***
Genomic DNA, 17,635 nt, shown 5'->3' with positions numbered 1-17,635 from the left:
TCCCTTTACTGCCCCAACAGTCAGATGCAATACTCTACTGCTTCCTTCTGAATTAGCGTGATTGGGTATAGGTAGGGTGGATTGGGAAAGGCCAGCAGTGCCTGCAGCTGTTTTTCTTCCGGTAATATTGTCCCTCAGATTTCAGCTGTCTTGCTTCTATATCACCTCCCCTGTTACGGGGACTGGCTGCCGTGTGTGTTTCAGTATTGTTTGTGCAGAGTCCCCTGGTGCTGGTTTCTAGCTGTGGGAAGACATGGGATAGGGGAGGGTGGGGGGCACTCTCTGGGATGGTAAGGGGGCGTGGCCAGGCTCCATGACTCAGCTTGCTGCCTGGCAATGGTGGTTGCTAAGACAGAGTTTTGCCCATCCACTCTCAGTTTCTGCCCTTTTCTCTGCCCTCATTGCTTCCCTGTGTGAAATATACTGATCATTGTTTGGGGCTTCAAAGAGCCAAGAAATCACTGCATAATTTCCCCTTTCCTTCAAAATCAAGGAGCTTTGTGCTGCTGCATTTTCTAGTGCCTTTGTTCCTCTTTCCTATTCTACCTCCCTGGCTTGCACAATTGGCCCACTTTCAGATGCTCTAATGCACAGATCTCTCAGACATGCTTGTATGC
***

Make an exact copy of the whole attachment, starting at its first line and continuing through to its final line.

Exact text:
Genomic DNA, 17,635 nt, shown 5'->3' with positions numbered 1-17,635 from the left:
TCCCTTTACTGCCCCAACAGTCAGATGCAATACTCTACTGCTTCCTTCTGAATTAGCGTGATTGGGTATAGGTAGGGTGGATTGGGAAAGGCCAGCAGTGCCTGCAGCTGTTTTTCTTCCGGTAATATTGTCCCTCAGATTTCAGCTGTCTTGCTTCTATATCACCTCCCCTGTTACGGGGACTGGCTGCCGTGTGTGTTTCAGTATTGTTTGTGCAGAGTCCCCTGGTGCTGGTTTCTAGCTGTGGGAAGACATGGGATAGGGGAGGGTGGGGGGCACTCTCTGGGATGGTAAGGGGGCGTGGCCAGGCTCCATGACTCAGCTTGCTGCCTGGCAATGGTGGTTGCTAAGACAGAGTTTTGCCCATCCACTCTCAGTTTCTGCCCTTTTCTCTGCCCTCATTGCTTCCCTGTGTGAAATATACTGATCATTGTTTGGGGCTTCAAAGAGCCAAGAAATCACTGCATAATTTCCCCTTTCCTTCAAAATCAAGGAGCTTTGTGCTGCTGCATTTTCTAGTGCCTTTGTTCCTCTTTCCTATTCTACCTCCCTGGCTTGCACAATTGGCCCACTTTCAGATGCTCTAATGCACAGATCTCTCAGACATGCTTGTATGC